The coffin bearing the 96-year-old heiress long considered the last Hawaiian princess went on public display Sunday at the courthouse in downtown Honolulu who benefited from her wealth. Abigail Kinoiki Kekaulike Kawānanakoa’s coffin, handcrafted from a 165-year-old koa tree that fell in a 2021 storm on the Big Island, arrived at ʻIolani Palace in a hearse. He was greeted with a traditional Hawaiian wail and lineage chant before being carried by members of a law enforcement honor guard down the palace stairs and into the throne room.
Family spokeswoman Caroline Witherspoon called the procession “extremely moving”, saying: “The laments – it was just beautiful. It just caused a visceral reaction for me. I started crying.”
The palace is America’s only royal residence, where the Hawaiian monarchy once resided, but now serves primarily as a museum. Kawānanakoa was the palace’s greatest benefactor, according to his publicists, and even paid his electricity bills for many years.
Members of the public were allowed to queue to view his coffin and were not required to wear the shoe covers that visitors to the palace are normally required to wear as a precaution. A carpet for mourners to walk on has been temporarily installed for viewing. The viewing was scheduled to end at 8 p.m. local time.
Kawānanakoa died at her home in Nuuanu, near downtown Honolulu, on December 11. She died “peacefully” with his wife, Veronica Gail Kawānanakoa, 70, by her side, according to a press release. “Abigail will be remembered for her love of Hawaii and its people,” his wife said in the statement, “and I will miss her with all my heart.”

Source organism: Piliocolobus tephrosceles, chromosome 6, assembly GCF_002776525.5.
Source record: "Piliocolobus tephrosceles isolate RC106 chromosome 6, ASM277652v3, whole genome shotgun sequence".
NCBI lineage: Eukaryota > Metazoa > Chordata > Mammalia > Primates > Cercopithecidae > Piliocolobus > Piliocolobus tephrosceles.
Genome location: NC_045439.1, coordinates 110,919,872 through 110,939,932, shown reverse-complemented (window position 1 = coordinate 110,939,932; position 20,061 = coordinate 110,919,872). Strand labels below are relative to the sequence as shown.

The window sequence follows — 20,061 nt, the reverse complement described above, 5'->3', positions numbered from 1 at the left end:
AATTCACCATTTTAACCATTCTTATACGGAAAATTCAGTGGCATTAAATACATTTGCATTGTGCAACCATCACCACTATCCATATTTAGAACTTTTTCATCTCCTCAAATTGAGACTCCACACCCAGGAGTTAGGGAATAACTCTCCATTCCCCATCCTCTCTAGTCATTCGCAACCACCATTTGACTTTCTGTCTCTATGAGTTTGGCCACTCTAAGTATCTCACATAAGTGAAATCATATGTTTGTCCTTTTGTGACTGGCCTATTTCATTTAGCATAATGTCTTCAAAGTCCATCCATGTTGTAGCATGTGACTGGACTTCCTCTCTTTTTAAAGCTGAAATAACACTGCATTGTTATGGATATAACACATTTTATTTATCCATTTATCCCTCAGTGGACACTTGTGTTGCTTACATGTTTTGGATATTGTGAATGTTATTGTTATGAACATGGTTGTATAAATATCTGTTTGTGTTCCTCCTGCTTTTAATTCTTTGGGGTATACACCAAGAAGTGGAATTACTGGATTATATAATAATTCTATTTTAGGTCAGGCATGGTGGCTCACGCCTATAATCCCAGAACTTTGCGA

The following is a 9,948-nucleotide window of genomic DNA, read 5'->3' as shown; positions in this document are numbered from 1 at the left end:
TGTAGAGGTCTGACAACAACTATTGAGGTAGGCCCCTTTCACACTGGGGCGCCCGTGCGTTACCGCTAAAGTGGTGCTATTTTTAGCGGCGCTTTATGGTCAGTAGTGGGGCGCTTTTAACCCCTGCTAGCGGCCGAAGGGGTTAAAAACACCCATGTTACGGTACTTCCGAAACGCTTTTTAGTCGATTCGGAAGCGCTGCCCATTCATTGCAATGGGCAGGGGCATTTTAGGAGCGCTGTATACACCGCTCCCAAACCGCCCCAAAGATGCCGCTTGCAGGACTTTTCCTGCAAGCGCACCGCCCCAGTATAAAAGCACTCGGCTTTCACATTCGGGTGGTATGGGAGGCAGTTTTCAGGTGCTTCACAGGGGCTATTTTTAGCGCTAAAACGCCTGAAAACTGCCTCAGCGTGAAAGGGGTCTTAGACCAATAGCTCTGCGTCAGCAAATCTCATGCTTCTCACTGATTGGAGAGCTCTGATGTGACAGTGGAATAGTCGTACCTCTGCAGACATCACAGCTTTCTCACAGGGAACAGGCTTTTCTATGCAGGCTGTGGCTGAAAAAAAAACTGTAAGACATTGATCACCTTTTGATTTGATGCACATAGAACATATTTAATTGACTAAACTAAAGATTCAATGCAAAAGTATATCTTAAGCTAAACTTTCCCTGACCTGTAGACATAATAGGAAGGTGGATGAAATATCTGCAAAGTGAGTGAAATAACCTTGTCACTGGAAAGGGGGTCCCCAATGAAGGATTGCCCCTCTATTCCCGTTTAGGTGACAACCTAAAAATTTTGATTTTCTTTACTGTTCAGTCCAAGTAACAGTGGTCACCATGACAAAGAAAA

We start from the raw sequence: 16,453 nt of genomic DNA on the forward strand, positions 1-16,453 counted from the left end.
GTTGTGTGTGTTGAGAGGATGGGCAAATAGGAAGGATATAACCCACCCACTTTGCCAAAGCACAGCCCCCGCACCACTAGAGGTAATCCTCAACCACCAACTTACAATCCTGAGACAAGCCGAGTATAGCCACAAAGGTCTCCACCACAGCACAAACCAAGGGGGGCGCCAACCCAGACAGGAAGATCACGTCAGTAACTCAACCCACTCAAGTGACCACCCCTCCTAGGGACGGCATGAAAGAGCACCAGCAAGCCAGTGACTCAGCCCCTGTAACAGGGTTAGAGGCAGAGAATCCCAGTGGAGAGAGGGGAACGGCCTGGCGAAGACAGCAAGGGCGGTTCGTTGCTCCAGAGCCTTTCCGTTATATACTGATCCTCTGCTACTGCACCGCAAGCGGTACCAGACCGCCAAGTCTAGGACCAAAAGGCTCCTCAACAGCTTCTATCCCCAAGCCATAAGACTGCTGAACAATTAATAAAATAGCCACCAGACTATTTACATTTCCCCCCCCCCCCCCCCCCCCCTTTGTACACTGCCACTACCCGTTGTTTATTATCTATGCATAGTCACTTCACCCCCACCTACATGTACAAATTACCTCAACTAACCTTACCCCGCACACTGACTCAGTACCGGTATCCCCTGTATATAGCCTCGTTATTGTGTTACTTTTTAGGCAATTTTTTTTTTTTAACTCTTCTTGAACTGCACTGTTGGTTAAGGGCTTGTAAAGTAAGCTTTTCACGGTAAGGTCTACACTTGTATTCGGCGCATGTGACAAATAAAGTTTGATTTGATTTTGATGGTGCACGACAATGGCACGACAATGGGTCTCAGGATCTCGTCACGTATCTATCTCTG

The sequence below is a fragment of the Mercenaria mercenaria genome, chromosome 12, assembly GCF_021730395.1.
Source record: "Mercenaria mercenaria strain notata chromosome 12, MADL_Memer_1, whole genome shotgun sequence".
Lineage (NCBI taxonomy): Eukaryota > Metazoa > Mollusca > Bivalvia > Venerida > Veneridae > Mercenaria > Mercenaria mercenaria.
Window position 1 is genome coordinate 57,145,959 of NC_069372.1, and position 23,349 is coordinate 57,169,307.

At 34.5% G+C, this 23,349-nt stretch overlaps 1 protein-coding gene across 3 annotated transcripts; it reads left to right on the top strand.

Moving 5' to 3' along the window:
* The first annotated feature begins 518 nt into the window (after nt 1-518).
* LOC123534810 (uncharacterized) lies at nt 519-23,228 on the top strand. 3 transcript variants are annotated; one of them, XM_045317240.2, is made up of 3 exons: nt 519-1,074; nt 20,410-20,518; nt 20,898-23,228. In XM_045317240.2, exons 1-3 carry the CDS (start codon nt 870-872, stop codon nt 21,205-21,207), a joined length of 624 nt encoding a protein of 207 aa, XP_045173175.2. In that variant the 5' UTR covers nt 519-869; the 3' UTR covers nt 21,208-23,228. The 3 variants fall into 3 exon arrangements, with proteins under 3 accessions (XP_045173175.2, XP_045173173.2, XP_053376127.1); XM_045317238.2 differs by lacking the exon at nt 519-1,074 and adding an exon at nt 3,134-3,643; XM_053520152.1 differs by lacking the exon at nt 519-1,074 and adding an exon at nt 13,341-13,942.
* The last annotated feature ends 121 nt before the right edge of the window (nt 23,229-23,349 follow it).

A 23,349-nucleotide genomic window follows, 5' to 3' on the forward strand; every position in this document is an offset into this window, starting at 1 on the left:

Kawānanakoa held no official titles but was considered a princess because her lineage included the royal family that once ruled the Hawaiian Islands. She was a reminder of Hawaii’s monarchy and a symbol of its national identity that endured after the kingdom was overthrown by American businessmen in 1893.
In 1895, an unsuccessful attempt by Hawaiian royalists to restore Queen Liliʻuokalani to power resulted in her arrest. She was tried before a military tribunal in her own throne room. After being sentenced, she was imprisoned in an upstairs room in the palace for nearly eight months.
Kawānanakoa inherited his wealth from his great-grandfather, Irish businessman James Campbell, who made his fortune as the owner of a sugar cane plantation and one of the largest landowners in Hawaii.
He had married Abigail Kuaihelani Maipinepine Bright. Their daughter, Abigail Wahiika’ahu’ula Campbell, married Prince David Kawānanakoa, who was named heir to the throne. Their daughter then gave birth to Abigail.
After the prince’s death, his widow adopted their granddaughter, Abigail, which strengthened her claim to a princess title.
She received more Campbell money than anyone else and amassed a trust valued at around $215 million.
In 2017, a court battle began for control of his confidence after he suffered a stroke. In 2018, Kawānanakoa attempted to alter his trust to ensure his wife would receive $40 million and all of her personal assets, according to court records.
Three years later, a judge ruled that Kawānanakoa was unable to manage her property and affairs because she was intoxicated.
Kawānanakoa gained notoriety when she sat on a throne in ʻIolani Palace for a Life magazine photoshoot in 1998. She damaged some of her fragile threads.
The uproar led to her ousting as president of the Friends of Iolani Palace, a post she held for more than 25 years.
In addition to upkeep of the palace, Kawānanakoa has funded various causes over the years, including scholarships for Native Hawaiian students, opposition to the Honolulu rail transit project, and protests against a giant telescope. She also donated items belonging to King Kalākaua and Queen Kapiʻolani for public display, including a 14-carat diamond from the king’s pinky ring.
On Friday, Gov. Josh Green ordered U.S. and Hawaiian state flags to be flown at half-mast at the state Capitol and state offices until sunset Monday for his funeral.
A private funeral service is scheduled for Monday at Mauna ʻAla, also known as the Royal Mausoleum State Monument, which is the final resting place of Hawaiian royalty.
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